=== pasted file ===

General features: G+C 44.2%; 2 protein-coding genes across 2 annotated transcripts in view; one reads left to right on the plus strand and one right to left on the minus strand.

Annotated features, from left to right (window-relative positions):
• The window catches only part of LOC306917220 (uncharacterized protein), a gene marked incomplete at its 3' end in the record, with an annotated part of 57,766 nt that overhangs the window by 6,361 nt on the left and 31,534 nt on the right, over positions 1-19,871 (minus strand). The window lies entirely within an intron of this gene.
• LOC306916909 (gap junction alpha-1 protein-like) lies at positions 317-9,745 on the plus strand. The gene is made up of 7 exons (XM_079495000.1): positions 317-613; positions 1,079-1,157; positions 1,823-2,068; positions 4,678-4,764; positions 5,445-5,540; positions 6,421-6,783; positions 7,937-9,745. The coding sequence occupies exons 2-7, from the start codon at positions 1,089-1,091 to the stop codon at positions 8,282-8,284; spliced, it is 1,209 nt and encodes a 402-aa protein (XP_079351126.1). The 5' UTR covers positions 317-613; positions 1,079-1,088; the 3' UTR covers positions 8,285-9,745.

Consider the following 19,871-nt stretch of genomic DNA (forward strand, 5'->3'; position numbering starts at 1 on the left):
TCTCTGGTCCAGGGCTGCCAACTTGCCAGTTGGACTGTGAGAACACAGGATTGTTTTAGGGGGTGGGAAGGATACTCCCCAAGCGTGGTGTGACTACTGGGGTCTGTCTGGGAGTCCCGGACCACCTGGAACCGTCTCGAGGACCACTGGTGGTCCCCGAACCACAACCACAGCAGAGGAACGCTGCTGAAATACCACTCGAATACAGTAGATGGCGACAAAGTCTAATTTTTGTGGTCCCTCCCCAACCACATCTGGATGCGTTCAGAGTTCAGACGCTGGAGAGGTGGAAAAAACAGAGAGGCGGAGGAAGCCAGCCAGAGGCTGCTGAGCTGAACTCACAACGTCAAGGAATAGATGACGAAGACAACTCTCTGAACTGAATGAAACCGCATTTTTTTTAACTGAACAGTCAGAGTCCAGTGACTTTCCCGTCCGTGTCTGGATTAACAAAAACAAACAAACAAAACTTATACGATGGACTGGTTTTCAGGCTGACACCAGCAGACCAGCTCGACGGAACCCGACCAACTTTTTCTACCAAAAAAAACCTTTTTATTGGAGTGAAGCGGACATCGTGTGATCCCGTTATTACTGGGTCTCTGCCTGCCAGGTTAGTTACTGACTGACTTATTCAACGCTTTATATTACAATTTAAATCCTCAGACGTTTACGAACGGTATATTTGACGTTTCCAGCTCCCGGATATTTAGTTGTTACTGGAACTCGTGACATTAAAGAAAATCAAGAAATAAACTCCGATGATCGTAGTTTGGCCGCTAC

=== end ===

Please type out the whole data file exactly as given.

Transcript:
General features: G+C 44.2%; 2 protein-coding genes across 2 annotated transcripts in view; one reads left to right on the plus strand and one right to left on the minus strand.

Annotated features, from left to right (window-relative positions):
• The window catches only part of LOC306917220 (uncharacterized protein), a gene marked incomplete at its 3' end in the record, with an annotated part of 57,766 nt that overhangs the window by 6,361 nt on the left and 31,534 nt on the right, over positions 1-19,871 (minus strand). The window lies entirely within an intron of this gene.
• LOC306916909 (gap junction alpha-1 protein-like) lies at positions 317-9,745 on the plus strand. The gene is made up of 7 exons (XM_079495000.1): positions 317-613; positions 1,079-1,157; positions 1,823-2,068; positions 4,678-4,764; positions 5,445-5,540; positions 6,421-6,783; positions 7,937-9,745. The coding sequence occupies exons 2-7, from the start codon at positions 1,089-1,091 to the stop codon at positions 8,282-8,284; spliced, it is 1,209 nt and encodes a 402-aa protein (XP_079351126.1). The 5' UTR covers positions 317-613; positions 1,079-1,088; the 3' UTR covers positions 8,285-9,745.

Consider the following 19,871-nt stretch of genomic DNA (forward strand, 5'->3'; position numbering starts at 1 on the left):
TCTCTGGTCCAGGGCTGCCAACTTGCCAGTTGGACTGTGAGAACACAGGATTGTTTTAGGGGGTGGGAAGGATACTCCCCAAGCGTGGTGTGACTACTGGGGTCTGTCTGGGAGTCCCGGACCACCTGGAACCGTCTCGAGGACCACTGGTGGTCCCCGAACCACAACCACAGCAGAGGAACGCTGCTGAAATACCACTCGAATACAGTAGATGGCGACAAAGTCTAATTTTTGTGGTCCCTCCCCAACCACATCTGGATGCGTTCAGAGTTCAGACGCTGGAGAGGTGGAAAAAACAGAGAGGCGGAGGAAGCCAGCCAGAGGCTGCTGAGCTGAACTCACAACGTCAAGGAATAGATGACGAAGACAACTCTCTGAACTGAATGAAACCGCATTTTTTTTAACTGAACAGTCAGAGTCCAGTGACTTTCCCGTCCGTGTCTGGATTAACAAAAACAAACAAACAAAACTTATACGATGGACTGGTTTTCAGGCTGACACCAGCAGACCAGCTCGACGGAACCCGACCAACTTTTTCTACCAAAAAAAACCTTTTTATTGGAGTGAAGCGGACATCGTGTGATCCCGTTATTACTGGGTCTCTGCCTGCCAGGTTAGTTACTGACTGACTTATTCAACGCTTTATATTACAATTTAAATCCTCAGACGTTTACGAACGGTATATTTGACGTTTCCAGCTCCCGGATATTTAGTTGTTACTGGAACTCGTGACATTAAAGAAAATCAAGAAATAAACTCCGATGATCGTAGTTTGGCCGCTAC